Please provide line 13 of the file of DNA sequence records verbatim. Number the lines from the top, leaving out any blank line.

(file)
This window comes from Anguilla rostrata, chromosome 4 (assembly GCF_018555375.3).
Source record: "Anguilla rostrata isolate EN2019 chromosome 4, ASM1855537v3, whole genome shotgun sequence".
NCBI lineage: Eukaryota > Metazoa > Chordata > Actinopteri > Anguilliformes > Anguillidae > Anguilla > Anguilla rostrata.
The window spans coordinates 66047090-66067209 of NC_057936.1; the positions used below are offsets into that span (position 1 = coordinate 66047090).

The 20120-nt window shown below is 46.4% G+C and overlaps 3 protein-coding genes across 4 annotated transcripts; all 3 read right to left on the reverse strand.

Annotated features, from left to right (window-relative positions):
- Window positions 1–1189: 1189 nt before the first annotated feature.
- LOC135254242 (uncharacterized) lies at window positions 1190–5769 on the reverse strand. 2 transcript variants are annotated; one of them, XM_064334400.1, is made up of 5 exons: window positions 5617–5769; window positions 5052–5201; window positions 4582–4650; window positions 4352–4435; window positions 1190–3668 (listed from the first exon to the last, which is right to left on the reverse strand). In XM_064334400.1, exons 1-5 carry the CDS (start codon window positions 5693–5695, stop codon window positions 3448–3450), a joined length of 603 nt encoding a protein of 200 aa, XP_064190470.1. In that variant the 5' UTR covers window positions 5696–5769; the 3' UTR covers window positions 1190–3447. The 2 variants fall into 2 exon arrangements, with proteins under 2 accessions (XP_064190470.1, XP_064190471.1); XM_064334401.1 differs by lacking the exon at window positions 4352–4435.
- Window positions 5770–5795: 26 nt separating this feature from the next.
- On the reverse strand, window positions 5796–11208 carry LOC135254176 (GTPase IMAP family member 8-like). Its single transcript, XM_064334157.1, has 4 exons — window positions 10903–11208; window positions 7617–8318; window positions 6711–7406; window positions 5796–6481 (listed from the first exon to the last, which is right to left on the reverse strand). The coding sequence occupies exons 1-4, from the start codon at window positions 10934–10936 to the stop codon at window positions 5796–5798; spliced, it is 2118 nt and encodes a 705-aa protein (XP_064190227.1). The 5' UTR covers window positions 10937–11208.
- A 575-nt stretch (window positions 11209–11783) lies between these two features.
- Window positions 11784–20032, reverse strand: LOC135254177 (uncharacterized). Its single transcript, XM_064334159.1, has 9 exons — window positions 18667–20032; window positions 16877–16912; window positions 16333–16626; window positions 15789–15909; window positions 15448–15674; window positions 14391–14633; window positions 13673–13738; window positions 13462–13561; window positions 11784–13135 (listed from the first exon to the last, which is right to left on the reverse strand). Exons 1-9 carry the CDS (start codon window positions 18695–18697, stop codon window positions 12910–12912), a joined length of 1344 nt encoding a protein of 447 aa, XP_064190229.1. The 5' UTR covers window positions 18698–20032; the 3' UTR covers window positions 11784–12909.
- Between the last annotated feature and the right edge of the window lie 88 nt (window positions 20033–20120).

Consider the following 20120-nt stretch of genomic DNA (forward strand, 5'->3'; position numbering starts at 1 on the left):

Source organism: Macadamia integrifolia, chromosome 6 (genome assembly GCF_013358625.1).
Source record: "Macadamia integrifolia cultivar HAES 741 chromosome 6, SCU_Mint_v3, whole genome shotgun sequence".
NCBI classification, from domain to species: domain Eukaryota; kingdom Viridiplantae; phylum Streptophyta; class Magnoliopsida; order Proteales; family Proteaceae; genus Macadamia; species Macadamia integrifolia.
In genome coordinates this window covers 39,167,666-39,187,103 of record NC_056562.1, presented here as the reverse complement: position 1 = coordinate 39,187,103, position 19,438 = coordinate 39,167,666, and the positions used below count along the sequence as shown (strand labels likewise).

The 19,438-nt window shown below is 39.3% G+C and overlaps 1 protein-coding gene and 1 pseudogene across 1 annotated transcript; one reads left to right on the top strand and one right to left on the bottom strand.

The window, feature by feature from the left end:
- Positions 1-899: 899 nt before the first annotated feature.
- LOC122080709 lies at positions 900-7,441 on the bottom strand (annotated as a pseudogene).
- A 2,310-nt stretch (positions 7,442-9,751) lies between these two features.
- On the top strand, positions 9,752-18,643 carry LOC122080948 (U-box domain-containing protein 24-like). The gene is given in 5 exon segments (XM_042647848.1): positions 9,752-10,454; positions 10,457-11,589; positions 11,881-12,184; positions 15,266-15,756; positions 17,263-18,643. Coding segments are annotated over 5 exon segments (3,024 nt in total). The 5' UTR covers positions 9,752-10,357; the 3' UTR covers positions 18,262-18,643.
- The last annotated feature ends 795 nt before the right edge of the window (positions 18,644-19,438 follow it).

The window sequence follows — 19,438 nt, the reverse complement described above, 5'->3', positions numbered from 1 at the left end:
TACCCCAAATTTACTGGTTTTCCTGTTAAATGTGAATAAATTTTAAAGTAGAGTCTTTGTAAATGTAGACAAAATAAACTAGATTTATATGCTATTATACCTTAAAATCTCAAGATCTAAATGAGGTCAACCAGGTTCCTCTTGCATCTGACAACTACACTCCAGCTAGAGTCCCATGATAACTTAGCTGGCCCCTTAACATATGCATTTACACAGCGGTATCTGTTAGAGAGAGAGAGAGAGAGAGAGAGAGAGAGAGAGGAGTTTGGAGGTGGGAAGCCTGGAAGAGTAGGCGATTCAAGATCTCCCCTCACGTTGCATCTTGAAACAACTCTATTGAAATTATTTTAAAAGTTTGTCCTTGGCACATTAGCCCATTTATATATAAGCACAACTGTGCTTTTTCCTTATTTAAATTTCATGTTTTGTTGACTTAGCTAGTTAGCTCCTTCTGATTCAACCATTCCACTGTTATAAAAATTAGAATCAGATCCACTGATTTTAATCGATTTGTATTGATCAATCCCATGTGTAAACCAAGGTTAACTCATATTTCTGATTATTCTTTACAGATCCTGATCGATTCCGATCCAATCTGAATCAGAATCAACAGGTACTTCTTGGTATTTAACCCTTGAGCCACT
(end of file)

- Between the last annotated feature and the right edge of the window lie 88 nt (window positions 20033–20120).